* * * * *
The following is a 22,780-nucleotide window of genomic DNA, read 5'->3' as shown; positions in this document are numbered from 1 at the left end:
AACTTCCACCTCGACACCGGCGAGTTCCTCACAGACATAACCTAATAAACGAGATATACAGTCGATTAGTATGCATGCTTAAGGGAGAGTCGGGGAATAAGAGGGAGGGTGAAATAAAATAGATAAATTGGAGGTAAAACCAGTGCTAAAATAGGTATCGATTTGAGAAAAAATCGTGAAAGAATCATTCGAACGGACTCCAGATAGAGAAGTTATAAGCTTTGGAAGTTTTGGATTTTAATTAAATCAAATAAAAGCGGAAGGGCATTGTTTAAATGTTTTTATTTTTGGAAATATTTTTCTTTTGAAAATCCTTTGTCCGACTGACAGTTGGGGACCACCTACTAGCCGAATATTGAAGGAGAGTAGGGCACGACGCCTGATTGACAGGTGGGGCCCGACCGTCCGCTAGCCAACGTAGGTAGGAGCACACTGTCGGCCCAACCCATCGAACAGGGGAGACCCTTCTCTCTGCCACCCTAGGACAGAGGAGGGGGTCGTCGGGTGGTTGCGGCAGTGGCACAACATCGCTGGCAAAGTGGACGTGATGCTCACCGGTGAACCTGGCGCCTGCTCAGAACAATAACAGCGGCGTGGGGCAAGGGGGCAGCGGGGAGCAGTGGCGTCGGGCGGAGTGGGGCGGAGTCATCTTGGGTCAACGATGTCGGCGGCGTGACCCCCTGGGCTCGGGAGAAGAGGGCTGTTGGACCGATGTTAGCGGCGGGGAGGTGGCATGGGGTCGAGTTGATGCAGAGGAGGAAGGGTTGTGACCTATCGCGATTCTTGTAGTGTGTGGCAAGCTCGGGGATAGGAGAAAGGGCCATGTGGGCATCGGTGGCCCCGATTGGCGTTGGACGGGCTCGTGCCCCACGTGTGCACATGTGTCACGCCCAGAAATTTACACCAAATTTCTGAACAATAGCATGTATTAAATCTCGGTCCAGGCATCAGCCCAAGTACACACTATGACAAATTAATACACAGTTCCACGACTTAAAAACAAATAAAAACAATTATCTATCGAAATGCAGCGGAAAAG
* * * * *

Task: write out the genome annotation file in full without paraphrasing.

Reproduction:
The following is a 22,780-nucleotide window of genomic DNA, read 5'->3' as shown; positions in this document are numbered from 1 at the left end:
AACTTCCACCTCGACACCGGCGAGTTCCTCACAGACATAACCTAATAAACGAGATATACAGTCGATTAGTATGCATGCTTAAGGGAGAGTCGGGGAATAAGAGGGAGGGTGAAATAAAATAGATAAATTGGAGGTAAAACCAGTGCTAAAATAGGTATCGATTTGAGAAAAAATCGTGAAAGAATCATTCGAACGGACTCCAGATAGAGAAGTTATAAGCTTTGGAAGTTTTGGATTTTAATTAAATCAAATAAAAGCGGAAGGGCATTGTTTAAATGTTTTTATTTTTGGAAATATTTTTCTTTTGAAAATCCTTTGTCCGACTGACAGTTGGGGACCACCTACTAGCCGAATATTGAAGGAGAGTAGGGCACGACGCCTGATTGACAGGTGGGGCCCGACCGTCCGCTAGCCAACGTAGGTAGGAGCACACTGTCGGCCCAACCCATCGAACAGGGGAGACCCTTCTCTCTGCCACCCTAGGACAGAGGAGGGGGTCGTCGGGTGGTTGCGGCAGTGGCACAACATCGCTGGCAAAGTGGACGTGATGCTCACCGGTGAACCTGGCGCCTGCTCAGAACAATAACAGCGGCGTGGGGCAAGGGGGCAGCGGGGAGCAGTGGCGTCGGGCGGAGTGGGGCGGAGTCATCTTGGGTCAACGATGTCGGCGGCGTGACCCCCTGGGCTCGGGAGAAGAGGGCTGTTGGACCGATGTTAGCGGCGGGGAGGTGGCATGGGGTCGAGTTGATGCAGAGGAGGAAGGGTTGTGACCTATCGCGATTCTTGTAGTGTGTGGCAAGCTCGGGGATAGGAGAAAGGGCCATGTGGGCATCGGTGGCCCCGATTGGCGTTGGACGGGCTCGTGCCCCACGTGTGCACATGTGTCACGCCCAGAAATTTACACCAAATTTCTGAACAATAGCATGTATTAAATCTCGGTCCAGGCATCAGCCCAAGTACACACTATGACAAATTAATACACAGTTCCACGACTTAAAAACAAATAAAAACAATTATCTATCGAAATGCAGCGGAAAAG